Tuesday 5th November 2019
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Liquidators' clawback powers will be slashed from two years to six months for payments made to third-party suppliers of failed companies under insolvency law reforms announced by Commerce Minister Kris Faafoi.
At present, any supplier of goods or services to a company that turns out to have been trading while insolvent can be forced by a liquidator to refund payments made up to two years prior to the insolvent company's failure.
"This is too long a period for any creditor to be uncertain about whether an amount they received in good faith will have to be recovered, sometimes putting their own financial situation at risk," said Faafoi. “We’re going to improve commercial confidence by reducing the clawback period to six months."
However, the news is not so good for creditors with a close connection to a director of a failed company.
In their case, the two-year clawback period will increase to four years "in relation to transactions with related parties that are akin to fraud on creditors," according to a Cabinet paper accompanying the announcement.
Most of the changes were recommended by the Insolvency Working Group in a report published in 2017 and will be included in a future Insolvency Law Reform Bill.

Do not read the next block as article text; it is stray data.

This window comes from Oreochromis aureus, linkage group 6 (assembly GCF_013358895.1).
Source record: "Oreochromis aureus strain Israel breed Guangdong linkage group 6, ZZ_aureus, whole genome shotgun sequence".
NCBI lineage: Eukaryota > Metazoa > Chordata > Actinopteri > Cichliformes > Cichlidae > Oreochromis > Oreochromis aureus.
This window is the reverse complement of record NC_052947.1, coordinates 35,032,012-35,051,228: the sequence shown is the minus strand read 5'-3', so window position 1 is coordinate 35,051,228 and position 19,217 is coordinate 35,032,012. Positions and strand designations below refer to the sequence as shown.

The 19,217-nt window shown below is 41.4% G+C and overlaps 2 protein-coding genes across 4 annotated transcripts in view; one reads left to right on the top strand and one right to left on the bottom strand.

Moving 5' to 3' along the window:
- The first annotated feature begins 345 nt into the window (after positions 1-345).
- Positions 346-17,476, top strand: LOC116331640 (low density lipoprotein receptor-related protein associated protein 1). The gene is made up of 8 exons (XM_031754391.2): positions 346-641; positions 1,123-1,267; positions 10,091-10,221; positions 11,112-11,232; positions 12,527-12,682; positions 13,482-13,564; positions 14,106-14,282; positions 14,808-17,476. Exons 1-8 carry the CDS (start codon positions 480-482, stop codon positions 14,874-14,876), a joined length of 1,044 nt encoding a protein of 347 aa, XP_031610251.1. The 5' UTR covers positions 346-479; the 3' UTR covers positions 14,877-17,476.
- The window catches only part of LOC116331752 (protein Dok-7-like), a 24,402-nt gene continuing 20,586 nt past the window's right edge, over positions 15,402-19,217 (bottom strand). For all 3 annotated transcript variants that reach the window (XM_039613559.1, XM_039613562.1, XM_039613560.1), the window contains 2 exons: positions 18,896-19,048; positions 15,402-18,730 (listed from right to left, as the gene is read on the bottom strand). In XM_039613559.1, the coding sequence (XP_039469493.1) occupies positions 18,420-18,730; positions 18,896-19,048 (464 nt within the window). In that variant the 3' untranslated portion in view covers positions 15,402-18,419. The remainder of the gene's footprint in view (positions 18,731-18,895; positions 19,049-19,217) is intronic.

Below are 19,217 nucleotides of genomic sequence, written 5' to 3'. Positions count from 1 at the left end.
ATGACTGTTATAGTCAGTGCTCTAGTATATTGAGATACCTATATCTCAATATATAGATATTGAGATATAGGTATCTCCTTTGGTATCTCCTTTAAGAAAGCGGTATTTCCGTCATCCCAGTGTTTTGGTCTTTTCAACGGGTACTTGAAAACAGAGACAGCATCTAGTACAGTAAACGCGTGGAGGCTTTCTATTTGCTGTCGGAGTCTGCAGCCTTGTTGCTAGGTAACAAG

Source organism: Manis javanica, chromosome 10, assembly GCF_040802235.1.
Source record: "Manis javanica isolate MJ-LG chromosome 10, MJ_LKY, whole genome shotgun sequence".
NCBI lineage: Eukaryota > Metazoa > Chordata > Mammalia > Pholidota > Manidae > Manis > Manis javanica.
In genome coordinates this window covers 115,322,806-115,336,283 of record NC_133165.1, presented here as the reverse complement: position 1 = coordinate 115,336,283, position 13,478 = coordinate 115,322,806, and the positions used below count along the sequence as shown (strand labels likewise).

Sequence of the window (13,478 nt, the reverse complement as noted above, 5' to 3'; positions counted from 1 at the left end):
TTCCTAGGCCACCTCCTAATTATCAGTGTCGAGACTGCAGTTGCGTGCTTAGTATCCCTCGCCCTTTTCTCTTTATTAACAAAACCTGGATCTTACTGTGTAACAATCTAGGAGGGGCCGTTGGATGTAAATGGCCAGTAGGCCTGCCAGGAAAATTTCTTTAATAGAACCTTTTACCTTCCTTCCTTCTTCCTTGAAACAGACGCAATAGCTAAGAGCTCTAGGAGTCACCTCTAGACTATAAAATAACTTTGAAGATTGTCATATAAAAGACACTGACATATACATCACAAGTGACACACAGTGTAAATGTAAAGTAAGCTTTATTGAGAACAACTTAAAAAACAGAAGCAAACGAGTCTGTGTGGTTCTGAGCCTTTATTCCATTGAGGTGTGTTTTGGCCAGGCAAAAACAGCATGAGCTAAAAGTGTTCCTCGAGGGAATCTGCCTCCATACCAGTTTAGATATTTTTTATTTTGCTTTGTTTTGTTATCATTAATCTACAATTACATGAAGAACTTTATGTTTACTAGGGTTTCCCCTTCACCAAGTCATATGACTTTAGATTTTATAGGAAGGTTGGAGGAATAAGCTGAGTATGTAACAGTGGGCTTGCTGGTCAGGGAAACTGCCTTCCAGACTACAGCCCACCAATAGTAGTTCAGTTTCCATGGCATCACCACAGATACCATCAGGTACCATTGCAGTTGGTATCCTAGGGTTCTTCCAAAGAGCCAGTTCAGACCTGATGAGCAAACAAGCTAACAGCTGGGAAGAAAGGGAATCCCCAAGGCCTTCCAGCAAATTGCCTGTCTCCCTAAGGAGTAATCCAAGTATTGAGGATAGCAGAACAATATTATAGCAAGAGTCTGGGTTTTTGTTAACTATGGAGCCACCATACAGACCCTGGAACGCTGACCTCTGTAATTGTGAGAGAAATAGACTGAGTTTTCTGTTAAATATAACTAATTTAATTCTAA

The Cabinet paper says the ‘voidable transactions’ regime is "based on the idea that companies are typically insolvent for months, sometimes years, before a liquidator is appointed."
"Individual creditors who have been paid in full during this time have received more than they would have obtained if the company had been liquidated before that payment was made. This is inconsistent with the equal treatment principle. For this reason they can be required to return the amount or difference, even though they may have received the payment in good faith."
Faafoi also announced changes to protect employees' leave and severance payment entitlements and to require companies in liquidation to honour 50 percent of the value of gift cards and vouchers.
“We’re extending the scope of the entitlements for employees of failed companies so that both payments in lieu of notice and long service leave will be protected in the same way as wages,” he said.
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